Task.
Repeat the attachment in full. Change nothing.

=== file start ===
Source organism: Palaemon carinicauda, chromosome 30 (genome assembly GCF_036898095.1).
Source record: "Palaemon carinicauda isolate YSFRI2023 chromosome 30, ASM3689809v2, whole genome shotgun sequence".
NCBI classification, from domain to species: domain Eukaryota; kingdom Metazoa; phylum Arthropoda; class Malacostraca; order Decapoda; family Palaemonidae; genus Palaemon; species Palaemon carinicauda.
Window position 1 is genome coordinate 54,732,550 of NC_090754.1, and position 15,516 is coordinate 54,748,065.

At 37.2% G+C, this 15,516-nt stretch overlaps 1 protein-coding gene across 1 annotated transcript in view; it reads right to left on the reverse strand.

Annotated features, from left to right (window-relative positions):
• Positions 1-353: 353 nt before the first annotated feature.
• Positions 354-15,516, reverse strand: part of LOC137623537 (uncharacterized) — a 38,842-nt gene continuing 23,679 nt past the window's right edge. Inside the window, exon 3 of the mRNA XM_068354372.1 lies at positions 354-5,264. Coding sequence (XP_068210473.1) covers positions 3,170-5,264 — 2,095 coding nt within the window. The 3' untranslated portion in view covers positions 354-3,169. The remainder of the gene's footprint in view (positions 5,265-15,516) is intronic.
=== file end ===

Source organism: Palaemon carinicauda, chromosome 30 (genome assembly GCF_036898095.1).
Source record: "Palaemon carinicauda isolate YSFRI2023 chromosome 30, ASM3689809v2, whole genome shotgun sequence".
NCBI classification, from domain to species: domain Eukaryota; kingdom Metazoa; phylum Arthropoda; class Malacostraca; order Decapoda; family Palaemonidae; genus Palaemon; species Palaemon carinicauda.
Window position 1 is genome coordinate 54,732,550 of NC_090754.1, and position 15,516 is coordinate 54,748,065.

At 37.2% G+C, this 15,516-nt stretch overlaps 1 protein-coding gene across 1 annotated transcript in view; it reads right to left on the reverse strand.

Annotated features, from left to right (window-relative positions):
• Positions 1-353: 353 nt before the first annotated feature.
• Positions 354-15,516, reverse strand: part of LOC137623537 (uncharacterized) — a 38,842-nt gene continuing 23,679 nt past the window's right edge. Inside the window, exon 3 of the mRNA XM_068354372.1 lies at positions 354-5,264. Coding sequence (XP_068210473.1) covers positions 3,170-5,264 — 2,095 coding nt within the window. The 3' untranslated portion in view covers positions 354-3,169. The remainder of the gene's footprint in view (positions 5,265-15,516) is intronic.